Lots of people have thoughts about “Bookstagram” (Instagram accounts dedicated to books). While I’m happy to say most people love it, there are also a lot of people who don’t and think it doesn’t take any sort of skill to do. I’ve always been intrigued by Bookstagram, and finally decided to give it a shot in May when I created my own account. I thought to myself, “I need more bookish people in my life. I have an iPhone that takes nice photos, and I have lots of books. Let’s do this.”
Oh, how naive I was. Bookstagram sounded like a simple idea initially, and seemed like something that wouldn’t require a lot of dedication or effort. I got about 5 posts in during May and June before I took an entire summer off and restarted (for real this time) in August.
Allow me to share some things I’ve learned over the past few months during my time on Bookstagram. Whether this helps someone start up their own account, informs someone with a disdain for Bookstagram that it’s not just pretty pictures, or just helps a fellow Bookstagrammer feel heard, the past few months have given me an immeasurable amount of respect for this community and I want everyone to know why.
Something I caught on to very early into my Bookstagram venture was how often people posted photos. On my personal instagram, I post once every two weeks or so. On Bookstagram, I’m now posting (or, trying to) every other day. And the thing is, that’s not even as often as most people post. Most of the accounts I currently follow are posting once every day, or even 2–3 times every day. Bookstagrammers are constantly pushing out content daily—not just photos every day, but Instagram stories, IGTV videos, blogs, and reviews.
The next lesson I learned was that having a theme or a consistent editing style will help you grow and make your profile look more aesthetically pleasing. My first few photos do not look alike. Sure, I have the same background, but the editing of the photos is totally different and you can tell from the lighting that I took them all at different times of the day. Not a good look.
Which leads me to the next lesson: taking photos in batches. When I started out, I wasn’t stockpiling photos. I was taking the photo I wanted to post, the day I posted it. This meant that when I was starting out, I was almost always in a constant state of stress because I began to notice how often people were posting, and the thought of setting up my background and books every single day was unappealing.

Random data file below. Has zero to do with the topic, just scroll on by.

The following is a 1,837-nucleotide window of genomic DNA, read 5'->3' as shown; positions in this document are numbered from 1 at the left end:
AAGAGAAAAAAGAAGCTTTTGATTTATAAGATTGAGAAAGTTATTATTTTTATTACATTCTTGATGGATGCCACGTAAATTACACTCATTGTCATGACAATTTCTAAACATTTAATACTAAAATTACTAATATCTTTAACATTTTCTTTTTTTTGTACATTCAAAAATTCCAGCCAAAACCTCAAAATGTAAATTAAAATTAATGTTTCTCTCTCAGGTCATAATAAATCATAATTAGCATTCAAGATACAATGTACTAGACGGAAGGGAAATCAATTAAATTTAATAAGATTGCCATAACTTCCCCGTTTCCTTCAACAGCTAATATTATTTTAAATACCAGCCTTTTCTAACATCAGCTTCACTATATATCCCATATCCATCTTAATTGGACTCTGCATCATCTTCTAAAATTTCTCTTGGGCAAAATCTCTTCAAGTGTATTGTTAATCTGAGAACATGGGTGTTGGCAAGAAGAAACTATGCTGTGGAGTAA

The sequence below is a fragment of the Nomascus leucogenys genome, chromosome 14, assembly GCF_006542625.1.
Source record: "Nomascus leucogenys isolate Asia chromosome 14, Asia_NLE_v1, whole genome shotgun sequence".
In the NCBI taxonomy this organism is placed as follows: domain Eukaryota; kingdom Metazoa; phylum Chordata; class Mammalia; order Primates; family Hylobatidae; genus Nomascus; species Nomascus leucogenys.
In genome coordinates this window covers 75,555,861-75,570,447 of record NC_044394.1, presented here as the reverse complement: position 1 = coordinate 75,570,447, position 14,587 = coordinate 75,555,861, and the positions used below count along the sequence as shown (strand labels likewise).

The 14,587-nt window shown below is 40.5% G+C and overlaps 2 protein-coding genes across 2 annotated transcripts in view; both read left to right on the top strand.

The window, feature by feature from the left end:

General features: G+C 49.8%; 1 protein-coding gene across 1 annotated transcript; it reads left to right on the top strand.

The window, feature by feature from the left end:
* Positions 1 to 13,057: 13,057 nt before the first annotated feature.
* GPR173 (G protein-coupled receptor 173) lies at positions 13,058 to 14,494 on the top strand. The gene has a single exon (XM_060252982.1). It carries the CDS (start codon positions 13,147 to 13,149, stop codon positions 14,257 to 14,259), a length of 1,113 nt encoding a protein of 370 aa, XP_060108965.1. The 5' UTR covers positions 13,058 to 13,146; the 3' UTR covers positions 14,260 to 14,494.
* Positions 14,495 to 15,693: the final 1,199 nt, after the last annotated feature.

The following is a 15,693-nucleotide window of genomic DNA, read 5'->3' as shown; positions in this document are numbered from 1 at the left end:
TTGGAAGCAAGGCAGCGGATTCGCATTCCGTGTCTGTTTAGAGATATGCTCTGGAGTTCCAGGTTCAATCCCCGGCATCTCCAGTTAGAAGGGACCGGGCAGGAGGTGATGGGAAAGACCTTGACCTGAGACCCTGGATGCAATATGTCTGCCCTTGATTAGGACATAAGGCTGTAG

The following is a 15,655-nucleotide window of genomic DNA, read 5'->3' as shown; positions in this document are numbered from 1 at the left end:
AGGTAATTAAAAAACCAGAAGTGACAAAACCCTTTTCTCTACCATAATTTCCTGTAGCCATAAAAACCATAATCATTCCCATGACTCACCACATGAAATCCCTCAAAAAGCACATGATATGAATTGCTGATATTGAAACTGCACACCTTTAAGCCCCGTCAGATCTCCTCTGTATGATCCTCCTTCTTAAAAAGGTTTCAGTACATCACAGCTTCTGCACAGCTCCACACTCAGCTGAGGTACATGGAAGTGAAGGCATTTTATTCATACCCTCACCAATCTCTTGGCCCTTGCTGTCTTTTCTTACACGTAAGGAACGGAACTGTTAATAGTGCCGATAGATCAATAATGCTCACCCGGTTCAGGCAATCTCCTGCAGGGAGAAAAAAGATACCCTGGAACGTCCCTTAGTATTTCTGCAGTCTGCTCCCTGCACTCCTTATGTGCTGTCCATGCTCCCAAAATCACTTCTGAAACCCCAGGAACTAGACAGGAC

So when I came back to Bookstagram in August, I came with a vengeance. I had a day off and took enough photos to last me two weeks, and I used the app UNUM to plan in which order I wanted to post the photos. All I had to think about come posting day was the caption.
Another thing I learned was to be fueled by everyone else’s photos, not discouraged. It was easy to compare my account to other accounts in the beginning and feel bad about my photos. But when I started posting again in August, I took note of what my favorite Bookstagrammers were doing and applied the way they did things to how I did things. This helped me produce a photo I was proud of.
The first thing I did was I started taking photos on my actual camera instead of my iPhone. Sure, my iPhone is way more convenient and it’s an extra step to move the photos from my camera to my phone, but I like knowing I’m taking photos with the best quality camera that is available to me. This is what so many Bookstagrammers do and once I figured that out, it made sense how their photos were so high quality.
Once I got a posting schedule down, got into the habit of stockpiling photos and taking them all on my camera, and then found an editing formula I liked, what followed was making the subject of my photos more interesting and appealing. This meant: photo props.
Props were always on my mind from the very beginning of creating my account, but there was so many other things to think about that I only occasionally incorporated them into my early photos. That is, until fall came around. It was only in October that I went down to my local dollar store and purchased two packs of fake leaves and some foam pumpkins. Five dollars later and my Bookstagram was looking the best it’s looked.
Bookstagram has been one of the best things I’ve done this year and I can’t wait to see where it takes me next year. It’s an incredibly time consuming hobby, but what I get out of it (friends, a community to talk books with, and a creative outlet that combines my love of books with my love of photography) makes it completely worth it. Bookstagrammers work hard I believe they deserve so much more credit than they get.